RAISING A FAMILY by Paul Bennett

RAISING A FAMILY

By
Email this review

KIRKUS REVIEW

Dramatic full-color photos of animals do not compensate for the poorly executed concepts and awkwardly written, imprecise text of this entry in the Nature's Secrets series. Sections on fish, reptiles, birds, mammals, etc., follow a problematic opening; without a definition of the word ""care,"" children will find the first sentences confusing and alarming: ""Most of the many thousands of different animals do not care for their young. Of the few that do look after their babies, many give only a very basic form of care, while for others, especially birds and mammals, a lot more care is needed to make sure the children grow up to be adults."" The page on fish provides puzzling information. The text states that most fish do not care for their young. ""However, some fish do not behave this way."" The examples include a stickleback and African mouthbreeder who nurture the young before hatching and after; a trout that lays eggs, then leaves; and a Mexican swordtail who gives birth to live young, without indication of whether care follows. The emphasis is frequently on birth and hatching, and not on ""raising"" families at all. A glossary is provided, but without some of the important words (""imprinting"") found in the text; other words are ill-defined--for example, ""generation"" is explained as ""the next group of developing insects.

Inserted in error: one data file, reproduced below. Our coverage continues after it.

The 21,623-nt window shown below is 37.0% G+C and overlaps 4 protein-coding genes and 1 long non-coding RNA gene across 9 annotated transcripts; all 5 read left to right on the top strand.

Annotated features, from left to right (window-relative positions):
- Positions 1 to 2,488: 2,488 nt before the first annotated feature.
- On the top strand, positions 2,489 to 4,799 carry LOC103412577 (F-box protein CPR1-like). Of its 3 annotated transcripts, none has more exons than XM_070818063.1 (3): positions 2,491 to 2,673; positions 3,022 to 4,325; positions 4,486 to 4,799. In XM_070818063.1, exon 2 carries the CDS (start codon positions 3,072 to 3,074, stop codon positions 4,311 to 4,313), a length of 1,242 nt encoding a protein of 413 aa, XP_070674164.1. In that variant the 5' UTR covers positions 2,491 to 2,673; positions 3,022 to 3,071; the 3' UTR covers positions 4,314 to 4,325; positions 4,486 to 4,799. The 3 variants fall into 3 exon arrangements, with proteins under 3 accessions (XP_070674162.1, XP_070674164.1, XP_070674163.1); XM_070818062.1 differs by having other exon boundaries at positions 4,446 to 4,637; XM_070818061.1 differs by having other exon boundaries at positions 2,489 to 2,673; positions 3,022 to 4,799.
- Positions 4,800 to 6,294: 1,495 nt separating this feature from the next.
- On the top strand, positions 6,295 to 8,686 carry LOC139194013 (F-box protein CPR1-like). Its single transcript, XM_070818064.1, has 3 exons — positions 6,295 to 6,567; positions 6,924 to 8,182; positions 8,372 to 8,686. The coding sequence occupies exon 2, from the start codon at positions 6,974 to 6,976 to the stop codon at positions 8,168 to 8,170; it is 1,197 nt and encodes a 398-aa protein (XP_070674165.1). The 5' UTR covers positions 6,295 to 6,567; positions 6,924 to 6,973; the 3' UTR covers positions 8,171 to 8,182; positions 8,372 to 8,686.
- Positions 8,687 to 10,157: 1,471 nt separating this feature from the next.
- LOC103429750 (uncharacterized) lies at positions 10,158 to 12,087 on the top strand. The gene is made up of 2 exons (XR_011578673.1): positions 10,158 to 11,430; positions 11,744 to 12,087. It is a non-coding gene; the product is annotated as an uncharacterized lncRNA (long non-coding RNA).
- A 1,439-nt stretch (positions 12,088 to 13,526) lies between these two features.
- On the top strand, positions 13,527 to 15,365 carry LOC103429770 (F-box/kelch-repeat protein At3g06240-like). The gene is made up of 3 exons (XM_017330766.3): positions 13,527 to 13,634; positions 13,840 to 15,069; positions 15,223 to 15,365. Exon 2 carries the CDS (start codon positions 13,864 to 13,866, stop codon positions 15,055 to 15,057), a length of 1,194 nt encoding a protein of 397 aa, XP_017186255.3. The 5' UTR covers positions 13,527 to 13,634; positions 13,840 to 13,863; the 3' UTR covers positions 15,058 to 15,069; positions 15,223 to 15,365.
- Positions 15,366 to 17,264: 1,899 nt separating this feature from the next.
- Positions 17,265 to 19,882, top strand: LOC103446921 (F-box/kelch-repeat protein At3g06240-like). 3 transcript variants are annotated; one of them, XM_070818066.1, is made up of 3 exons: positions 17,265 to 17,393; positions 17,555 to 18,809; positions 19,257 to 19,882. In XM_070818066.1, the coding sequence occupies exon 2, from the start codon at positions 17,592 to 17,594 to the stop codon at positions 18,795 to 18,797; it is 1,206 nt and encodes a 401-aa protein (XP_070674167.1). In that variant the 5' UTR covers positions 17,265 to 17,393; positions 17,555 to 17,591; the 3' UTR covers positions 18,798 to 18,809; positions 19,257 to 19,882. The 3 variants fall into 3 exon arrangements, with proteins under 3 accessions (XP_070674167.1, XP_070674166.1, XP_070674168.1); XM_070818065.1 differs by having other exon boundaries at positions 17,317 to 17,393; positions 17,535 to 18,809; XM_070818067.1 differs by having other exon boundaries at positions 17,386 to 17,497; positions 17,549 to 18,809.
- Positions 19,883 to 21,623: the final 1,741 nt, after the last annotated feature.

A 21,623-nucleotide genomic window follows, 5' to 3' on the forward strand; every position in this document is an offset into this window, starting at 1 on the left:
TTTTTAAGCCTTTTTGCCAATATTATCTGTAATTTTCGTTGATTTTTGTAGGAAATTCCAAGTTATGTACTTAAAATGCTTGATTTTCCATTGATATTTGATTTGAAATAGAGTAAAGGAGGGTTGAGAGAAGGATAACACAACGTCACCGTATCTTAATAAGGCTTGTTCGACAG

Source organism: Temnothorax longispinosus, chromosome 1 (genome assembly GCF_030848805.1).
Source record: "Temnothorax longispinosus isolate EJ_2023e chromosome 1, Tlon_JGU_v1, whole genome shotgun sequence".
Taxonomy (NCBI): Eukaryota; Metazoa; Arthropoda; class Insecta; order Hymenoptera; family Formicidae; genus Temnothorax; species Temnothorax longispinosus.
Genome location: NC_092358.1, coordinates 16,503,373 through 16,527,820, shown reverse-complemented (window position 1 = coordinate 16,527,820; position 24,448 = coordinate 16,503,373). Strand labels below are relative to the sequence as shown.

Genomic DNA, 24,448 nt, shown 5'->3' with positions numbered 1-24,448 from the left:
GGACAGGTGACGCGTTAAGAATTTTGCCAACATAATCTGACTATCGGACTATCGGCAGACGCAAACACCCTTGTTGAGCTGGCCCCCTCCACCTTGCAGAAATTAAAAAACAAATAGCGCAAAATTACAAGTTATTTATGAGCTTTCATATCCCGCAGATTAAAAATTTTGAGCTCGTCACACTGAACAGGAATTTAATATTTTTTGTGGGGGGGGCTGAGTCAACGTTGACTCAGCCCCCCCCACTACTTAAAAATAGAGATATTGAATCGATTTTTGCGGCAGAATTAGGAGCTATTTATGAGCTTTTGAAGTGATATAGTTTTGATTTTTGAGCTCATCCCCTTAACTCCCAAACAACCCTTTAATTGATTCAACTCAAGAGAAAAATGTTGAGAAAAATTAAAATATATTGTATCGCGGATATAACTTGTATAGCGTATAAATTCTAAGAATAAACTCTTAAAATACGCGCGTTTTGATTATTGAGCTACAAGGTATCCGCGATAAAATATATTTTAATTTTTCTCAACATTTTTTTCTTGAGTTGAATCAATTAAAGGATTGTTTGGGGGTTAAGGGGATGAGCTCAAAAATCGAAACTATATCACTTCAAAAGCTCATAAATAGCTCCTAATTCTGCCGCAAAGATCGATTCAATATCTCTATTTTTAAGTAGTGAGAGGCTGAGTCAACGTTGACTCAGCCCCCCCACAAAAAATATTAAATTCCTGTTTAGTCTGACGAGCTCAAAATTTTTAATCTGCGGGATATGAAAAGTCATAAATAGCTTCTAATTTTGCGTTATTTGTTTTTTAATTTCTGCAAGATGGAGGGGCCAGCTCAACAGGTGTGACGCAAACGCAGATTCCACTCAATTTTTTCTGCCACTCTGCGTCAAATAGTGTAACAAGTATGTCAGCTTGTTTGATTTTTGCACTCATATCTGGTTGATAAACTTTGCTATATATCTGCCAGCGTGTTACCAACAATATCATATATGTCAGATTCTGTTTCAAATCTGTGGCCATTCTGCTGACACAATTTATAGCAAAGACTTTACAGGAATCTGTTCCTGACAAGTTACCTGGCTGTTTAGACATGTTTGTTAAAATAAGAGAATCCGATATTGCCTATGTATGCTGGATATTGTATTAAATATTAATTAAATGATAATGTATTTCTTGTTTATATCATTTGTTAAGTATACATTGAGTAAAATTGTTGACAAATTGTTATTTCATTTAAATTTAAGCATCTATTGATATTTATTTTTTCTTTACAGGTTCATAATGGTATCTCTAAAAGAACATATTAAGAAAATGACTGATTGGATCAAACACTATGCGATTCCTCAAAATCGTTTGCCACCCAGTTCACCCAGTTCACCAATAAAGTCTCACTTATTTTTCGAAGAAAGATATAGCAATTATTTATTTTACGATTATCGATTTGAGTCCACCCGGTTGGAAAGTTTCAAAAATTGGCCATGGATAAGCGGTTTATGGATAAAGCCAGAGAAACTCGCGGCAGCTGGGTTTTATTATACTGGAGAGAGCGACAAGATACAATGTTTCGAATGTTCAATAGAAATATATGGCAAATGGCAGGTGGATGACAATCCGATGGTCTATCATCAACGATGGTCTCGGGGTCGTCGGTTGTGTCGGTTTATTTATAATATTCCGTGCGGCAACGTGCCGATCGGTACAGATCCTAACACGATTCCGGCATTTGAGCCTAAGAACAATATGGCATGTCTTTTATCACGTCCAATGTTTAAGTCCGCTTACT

Pub Date: Aug. 1st, 1995
Page count: 32pp
Publisher: Thomson Learning